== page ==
Brief Explanation Introduction

What is your core service or product?

A product or service is defined as a discrete physical good, item of work or activity which is delivered to a customer at a specific time and place (or over a specific period of time), and which is clearly measurable. It should also have a clear price, and you should be clear about the exact costs required to deliver one unit of this product or service.  

The core product is basically what the customer is buying from you. This is often more than just a physical product. SolaRise’s core product, for example, isn’t just a solar panel and lights. It’s also the installation of the panel and lights in the home, and an after-sales service where the customer can call an engineer if the Solar Kit needs fixing. For an education venture, the ‘core product’ might be 6 lessons delivered once per week over the course of a school term, plus textbooks, plus access to an online forum to discuss homework. A ‘core product’ might have a number of different features, and add-on services, which customers can pick and choose from. 

The point of a core product is standardisation. By standardising your commercial activities into a handful of discrete products/services (rather than designing bespoke services for every new customer), you make it easier for yourself to create a business model that can be rolled out at scale. Standardisation is the foundation for scaling up (which we discuss at length in Module 4).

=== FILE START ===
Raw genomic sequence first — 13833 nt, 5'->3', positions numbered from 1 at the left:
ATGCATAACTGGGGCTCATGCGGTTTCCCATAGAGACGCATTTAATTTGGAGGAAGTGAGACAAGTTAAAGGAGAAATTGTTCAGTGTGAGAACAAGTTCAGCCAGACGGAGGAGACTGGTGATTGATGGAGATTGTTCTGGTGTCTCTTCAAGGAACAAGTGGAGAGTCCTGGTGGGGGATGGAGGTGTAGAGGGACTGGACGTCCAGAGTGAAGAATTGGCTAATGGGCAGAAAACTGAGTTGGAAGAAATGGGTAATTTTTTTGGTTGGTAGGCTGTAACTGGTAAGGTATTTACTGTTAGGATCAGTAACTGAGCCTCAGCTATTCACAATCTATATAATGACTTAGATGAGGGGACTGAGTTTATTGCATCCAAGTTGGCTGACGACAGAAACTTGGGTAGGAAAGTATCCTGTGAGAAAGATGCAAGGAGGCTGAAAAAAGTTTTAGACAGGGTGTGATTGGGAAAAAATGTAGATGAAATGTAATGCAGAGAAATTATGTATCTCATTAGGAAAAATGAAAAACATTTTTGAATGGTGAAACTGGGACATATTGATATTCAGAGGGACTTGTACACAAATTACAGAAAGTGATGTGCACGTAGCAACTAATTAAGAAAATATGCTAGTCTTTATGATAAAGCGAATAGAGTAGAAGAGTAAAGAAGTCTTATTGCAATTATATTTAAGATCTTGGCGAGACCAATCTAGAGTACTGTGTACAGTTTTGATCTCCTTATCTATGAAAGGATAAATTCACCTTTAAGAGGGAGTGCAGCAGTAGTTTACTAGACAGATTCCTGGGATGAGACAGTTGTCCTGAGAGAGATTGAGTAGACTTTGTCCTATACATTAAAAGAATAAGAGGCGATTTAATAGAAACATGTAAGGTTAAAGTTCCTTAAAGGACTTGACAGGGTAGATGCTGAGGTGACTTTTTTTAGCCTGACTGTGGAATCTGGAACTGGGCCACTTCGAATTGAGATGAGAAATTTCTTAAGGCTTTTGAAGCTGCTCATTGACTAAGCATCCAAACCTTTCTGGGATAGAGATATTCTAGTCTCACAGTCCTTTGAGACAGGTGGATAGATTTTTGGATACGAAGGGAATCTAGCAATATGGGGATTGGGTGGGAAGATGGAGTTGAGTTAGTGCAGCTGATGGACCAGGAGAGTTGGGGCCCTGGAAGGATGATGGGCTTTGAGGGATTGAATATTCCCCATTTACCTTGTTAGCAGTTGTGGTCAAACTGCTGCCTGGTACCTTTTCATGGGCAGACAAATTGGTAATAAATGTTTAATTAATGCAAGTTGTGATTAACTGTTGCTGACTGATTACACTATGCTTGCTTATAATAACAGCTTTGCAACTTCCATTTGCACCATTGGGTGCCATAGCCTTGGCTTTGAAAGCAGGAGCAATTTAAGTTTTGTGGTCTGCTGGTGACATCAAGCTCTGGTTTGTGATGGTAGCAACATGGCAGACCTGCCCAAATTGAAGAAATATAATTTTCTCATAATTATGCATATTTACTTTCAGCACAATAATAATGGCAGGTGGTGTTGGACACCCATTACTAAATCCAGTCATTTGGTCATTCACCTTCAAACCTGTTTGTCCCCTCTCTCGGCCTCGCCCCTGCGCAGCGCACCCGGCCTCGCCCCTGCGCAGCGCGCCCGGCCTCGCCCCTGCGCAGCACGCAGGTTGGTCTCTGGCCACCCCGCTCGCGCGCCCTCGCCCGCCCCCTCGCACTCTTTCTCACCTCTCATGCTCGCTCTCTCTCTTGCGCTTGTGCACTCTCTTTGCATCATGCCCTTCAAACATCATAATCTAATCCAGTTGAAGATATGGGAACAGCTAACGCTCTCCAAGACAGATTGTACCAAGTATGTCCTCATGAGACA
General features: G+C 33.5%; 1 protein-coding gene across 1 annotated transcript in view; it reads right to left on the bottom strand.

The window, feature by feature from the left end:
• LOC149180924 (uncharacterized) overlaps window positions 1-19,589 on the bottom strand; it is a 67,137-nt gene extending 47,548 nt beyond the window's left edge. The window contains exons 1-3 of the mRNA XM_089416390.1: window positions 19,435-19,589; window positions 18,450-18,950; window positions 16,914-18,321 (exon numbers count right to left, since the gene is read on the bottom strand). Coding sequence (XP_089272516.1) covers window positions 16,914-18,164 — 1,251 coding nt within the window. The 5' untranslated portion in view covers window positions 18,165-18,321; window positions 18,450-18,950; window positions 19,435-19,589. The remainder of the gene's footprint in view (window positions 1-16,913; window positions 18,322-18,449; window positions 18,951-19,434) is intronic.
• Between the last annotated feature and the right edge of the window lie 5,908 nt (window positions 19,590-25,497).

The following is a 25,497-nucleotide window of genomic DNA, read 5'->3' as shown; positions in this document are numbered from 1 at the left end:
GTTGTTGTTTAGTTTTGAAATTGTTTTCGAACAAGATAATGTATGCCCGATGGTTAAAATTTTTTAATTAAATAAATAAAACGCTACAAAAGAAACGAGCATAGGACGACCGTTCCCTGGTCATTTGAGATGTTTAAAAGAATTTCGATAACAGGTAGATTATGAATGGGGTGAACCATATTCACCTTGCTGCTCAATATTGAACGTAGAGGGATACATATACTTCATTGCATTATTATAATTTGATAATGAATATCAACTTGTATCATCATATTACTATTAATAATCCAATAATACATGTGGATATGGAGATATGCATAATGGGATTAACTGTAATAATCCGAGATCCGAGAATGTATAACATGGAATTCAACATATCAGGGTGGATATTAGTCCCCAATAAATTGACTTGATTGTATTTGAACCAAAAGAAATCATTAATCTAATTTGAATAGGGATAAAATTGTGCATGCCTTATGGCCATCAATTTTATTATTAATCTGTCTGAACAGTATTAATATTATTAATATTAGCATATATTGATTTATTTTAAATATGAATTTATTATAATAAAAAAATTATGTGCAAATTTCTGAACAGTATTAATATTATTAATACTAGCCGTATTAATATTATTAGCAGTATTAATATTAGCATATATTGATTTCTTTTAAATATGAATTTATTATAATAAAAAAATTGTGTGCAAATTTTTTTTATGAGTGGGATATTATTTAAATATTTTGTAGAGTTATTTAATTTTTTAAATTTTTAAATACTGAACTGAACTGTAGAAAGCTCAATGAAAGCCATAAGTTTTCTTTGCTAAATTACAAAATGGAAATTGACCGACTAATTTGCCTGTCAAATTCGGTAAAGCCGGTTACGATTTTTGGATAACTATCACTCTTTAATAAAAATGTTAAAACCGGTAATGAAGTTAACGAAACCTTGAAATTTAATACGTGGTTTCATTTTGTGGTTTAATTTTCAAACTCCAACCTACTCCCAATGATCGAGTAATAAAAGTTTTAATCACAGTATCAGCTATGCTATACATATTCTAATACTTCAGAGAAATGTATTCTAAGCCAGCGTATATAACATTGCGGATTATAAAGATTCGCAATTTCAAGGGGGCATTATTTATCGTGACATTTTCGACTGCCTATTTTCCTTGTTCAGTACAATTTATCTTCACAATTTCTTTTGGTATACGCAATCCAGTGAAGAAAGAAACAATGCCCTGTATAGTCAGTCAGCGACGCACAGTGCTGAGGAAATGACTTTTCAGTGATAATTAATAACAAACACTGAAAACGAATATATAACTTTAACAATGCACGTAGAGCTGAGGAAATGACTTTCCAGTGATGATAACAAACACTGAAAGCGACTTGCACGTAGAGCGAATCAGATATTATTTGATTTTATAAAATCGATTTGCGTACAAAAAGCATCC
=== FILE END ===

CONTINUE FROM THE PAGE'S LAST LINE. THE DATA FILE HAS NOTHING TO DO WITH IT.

Standardisation means fixing what you do (and therefore, by definition, being clear about what falls outside your scope), simplifying delivery and costs, and creating a format that can be easily replicated. The case that you are making to investors is that once you’ve made the investment to develop your core products (e.g. writing software, preparing teaching materials, designing a product) you can then replicate them easily. 

Exercise: Define your core product or service

Please write down as many discrete products and services that you could deliver to the customer groups that you identified in the exercise above. Put each customer group onto a separate piece of paper and then write down each product and/or service on a separate post and stick it on the relevant customer group’s piece of paper. The products or services should be central to delivering your social mission so that you are getting paid for doing your core work, not doing extra work solely to generate income for your mission.  

  1. Map out why the product/service is helping you to achieve your social vision. 
  2. Create a link between the customers and what you are selling by describing why someone would buy your product, how much they would pay, if they pay regularly or once and how you will deliver the product to them (e.g. a shop or online).  


For charities that are transitioning into a social business model, this might be the first time you are defining a product or service you would like to sell, rather than something you are giving out for free to the beneficiary.

However, an investor will be looking at the track record of your venture and showing some type of history will be crucial. If this is the first time your venture is selling things rather than providing your work for free, make sure that you capture your history in a way that is compelling for an investor. For example, show your venture’s deep understanding of the customer, your track record of delivering work in this specific context, and your research on the pricing of the product or service. If you’re a new venture, show how the individuals on your team have track records that make them uniquely positioned to deliver on this product / service. 

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